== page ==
Mearsheimer’s World Notes

Mearsheimer’s World Notes - Mearsheimer's...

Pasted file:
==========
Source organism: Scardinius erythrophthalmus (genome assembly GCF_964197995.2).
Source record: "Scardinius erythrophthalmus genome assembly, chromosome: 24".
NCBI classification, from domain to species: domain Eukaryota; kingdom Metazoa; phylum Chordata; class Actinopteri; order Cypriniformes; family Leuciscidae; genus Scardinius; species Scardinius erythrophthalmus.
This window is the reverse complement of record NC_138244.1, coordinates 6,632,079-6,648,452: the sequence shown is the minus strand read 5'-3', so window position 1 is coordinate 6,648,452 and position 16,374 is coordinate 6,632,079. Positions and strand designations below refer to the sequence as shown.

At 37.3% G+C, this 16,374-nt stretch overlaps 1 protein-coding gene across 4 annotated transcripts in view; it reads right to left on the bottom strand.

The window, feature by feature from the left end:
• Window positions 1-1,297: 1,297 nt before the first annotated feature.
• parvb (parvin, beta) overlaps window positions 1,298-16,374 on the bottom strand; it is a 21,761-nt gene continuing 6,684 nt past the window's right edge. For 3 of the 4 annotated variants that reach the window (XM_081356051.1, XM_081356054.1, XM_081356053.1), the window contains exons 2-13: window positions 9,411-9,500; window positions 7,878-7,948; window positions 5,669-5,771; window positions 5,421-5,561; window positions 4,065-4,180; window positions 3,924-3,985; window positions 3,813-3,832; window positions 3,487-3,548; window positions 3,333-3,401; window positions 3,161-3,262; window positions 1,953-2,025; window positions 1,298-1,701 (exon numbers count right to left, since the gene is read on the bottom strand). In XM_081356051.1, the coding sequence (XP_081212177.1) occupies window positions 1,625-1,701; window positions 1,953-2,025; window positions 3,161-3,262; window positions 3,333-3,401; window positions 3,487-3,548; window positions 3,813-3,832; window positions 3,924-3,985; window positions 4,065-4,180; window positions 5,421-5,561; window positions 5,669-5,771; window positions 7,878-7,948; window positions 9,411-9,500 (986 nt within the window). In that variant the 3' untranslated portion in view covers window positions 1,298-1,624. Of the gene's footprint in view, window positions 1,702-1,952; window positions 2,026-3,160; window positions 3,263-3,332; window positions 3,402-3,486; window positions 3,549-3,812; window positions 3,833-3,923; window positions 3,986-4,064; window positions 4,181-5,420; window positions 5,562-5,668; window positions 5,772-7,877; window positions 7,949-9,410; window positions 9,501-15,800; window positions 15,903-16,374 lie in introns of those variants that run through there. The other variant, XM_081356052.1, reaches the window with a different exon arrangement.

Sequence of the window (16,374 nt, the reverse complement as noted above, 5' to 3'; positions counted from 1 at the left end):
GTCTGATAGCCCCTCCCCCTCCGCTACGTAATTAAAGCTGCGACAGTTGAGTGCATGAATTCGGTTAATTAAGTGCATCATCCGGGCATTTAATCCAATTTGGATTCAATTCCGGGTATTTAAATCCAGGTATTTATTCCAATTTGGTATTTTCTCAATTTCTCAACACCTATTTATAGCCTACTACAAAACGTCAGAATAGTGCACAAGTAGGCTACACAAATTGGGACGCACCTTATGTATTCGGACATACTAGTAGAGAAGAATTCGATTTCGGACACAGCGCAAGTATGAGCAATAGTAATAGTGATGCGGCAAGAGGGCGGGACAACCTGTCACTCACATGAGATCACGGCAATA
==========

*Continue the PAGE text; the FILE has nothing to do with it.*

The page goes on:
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Mearsheimer’s World Notes 13:39 Great powers try to expand only when opportunities arise. They will do so only when the benefits clearly exceed the risks and costs. They will desist from expansion when blocked and wait for a "more propitious moment" (p. 37). In a 1990 article, Mearsheimer stated that one reason hegemony was rare was that "costs of expansion usually outrun the benefits before domination is achieved." Where Mearsheimer departs from Waltz is in his assertion that the search for power and security  is insatiable, whereas Waltz says that it has limits. Thus he disagrees with Waltz on the question  of "how much power states want." Mearsheimer makes the point succinctly: "For defensive  realists, the international structure provides states with little incentive to seek additional  increments of power; instead it pushes them to maintain the existing balance of power. Preserving  power, rather than increasing it, is the main goal of states. Offensive realists, on the other hand,  believe that status quo powers are rarely found in world politics, because the international system creates powerful incentives for states to  look for opportunities to gain power at the expense of rivals, and to take advantage of those  situations when the benefits outweigh the costs. A state's ultimate goal is to be the hegemon in  the system" (p. 21). Waltz confirms the disagreement: "In anarchy, security is the highest end. Only if survival is  assured can states safely seek such other goals as tranquility, profit and power. The first concern  of states is not to maximize power but to maintain their positions in the system."8 Clearly, Waltz  believes that "survival" (i.e., sufficient security) can be assured with power well short of the  "he gemonic" amount postulated by Mearsheimer. The term "expansion" appears to mean, although it is never explicitly stated, increased power through increased control of territory.
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